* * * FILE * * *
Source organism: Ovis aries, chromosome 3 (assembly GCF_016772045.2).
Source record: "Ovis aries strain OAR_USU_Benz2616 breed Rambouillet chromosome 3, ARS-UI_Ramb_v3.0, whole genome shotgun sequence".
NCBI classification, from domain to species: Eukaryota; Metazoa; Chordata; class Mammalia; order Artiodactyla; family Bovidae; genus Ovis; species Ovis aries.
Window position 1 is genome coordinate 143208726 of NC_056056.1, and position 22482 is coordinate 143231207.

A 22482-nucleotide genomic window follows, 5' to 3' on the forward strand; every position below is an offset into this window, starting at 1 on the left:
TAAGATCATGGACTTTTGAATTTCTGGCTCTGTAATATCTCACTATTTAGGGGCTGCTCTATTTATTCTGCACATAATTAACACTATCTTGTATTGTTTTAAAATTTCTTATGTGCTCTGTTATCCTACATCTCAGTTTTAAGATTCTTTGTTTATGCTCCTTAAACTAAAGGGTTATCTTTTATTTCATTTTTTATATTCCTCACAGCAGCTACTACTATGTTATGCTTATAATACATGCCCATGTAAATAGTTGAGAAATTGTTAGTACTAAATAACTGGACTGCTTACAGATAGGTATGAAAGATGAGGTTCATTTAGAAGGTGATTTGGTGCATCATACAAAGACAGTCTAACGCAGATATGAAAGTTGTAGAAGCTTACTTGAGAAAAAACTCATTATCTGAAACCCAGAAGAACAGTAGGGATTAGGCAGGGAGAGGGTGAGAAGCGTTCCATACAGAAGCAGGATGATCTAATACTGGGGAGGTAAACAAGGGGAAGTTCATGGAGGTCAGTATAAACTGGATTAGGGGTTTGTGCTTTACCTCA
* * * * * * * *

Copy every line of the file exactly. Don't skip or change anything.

Source organism: Ovis aries, chromosome 3 (assembly GCF_016772045.2).
Source record: "Ovis aries strain OAR_USU_Benz2616 breed Rambouillet chromosome 3, ARS-UI_Ramb_v3.0, whole genome shotgun sequence".
NCBI classification, from domain to species: Eukaryota; Metazoa; Chordata; class Mammalia; order Artiodactyla; family Bovidae; genus Ovis; species Ovis aries.
Window position 1 is genome coordinate 143208726 of NC_056056.1, and position 22482 is coordinate 143231207.

A 22482-nucleotide genomic window follows, 5' to 3' on the forward strand; every position below is an offset into this window, starting at 1 on the left:
TAAGATCATGGACTTTTGAATTTCTGGCTCTGTAATATCTCACTATTTAGGGGCTGCTCTATTTATTCTGCACATAATTAACACTATCTTGTATTGTTTTAAAATTTCTTATGTGCTCTGTTATCCTACATCTCAGTTTTAAGATTCTTTGTTTATGCTCCTTAAACTAAAGGGTTATCTTTTATTTCATTTTTTATATTCCTCACAGCAGCTACTACTATGTTATGCTTATAATACATGCCCATGTAAATAGTTGAGAAATTGTTAGTACTAAATAACTGGACTGCTTACAGATAGGTATGAAAGATGAGGTTCATTTAGAAGGTGATTTGGTGCATCATACAAAGACAGTCTAACGCAGATATGAAAGTTGTAGAAGCTTACTTGAGAAAAAACTCATTATCTGAAACCCAGAAGAACAGTAGGGATTAGGCAGGGAGAGGGTGAGAAGCGTTCCATACAGAAGCAGGATGATCTAATACTGGGGAGGTAAACAAGGGGAAGTTCATGGAGGTCAGTATAAACTGGATTAGGGGTTTGTGCTTTACCTCA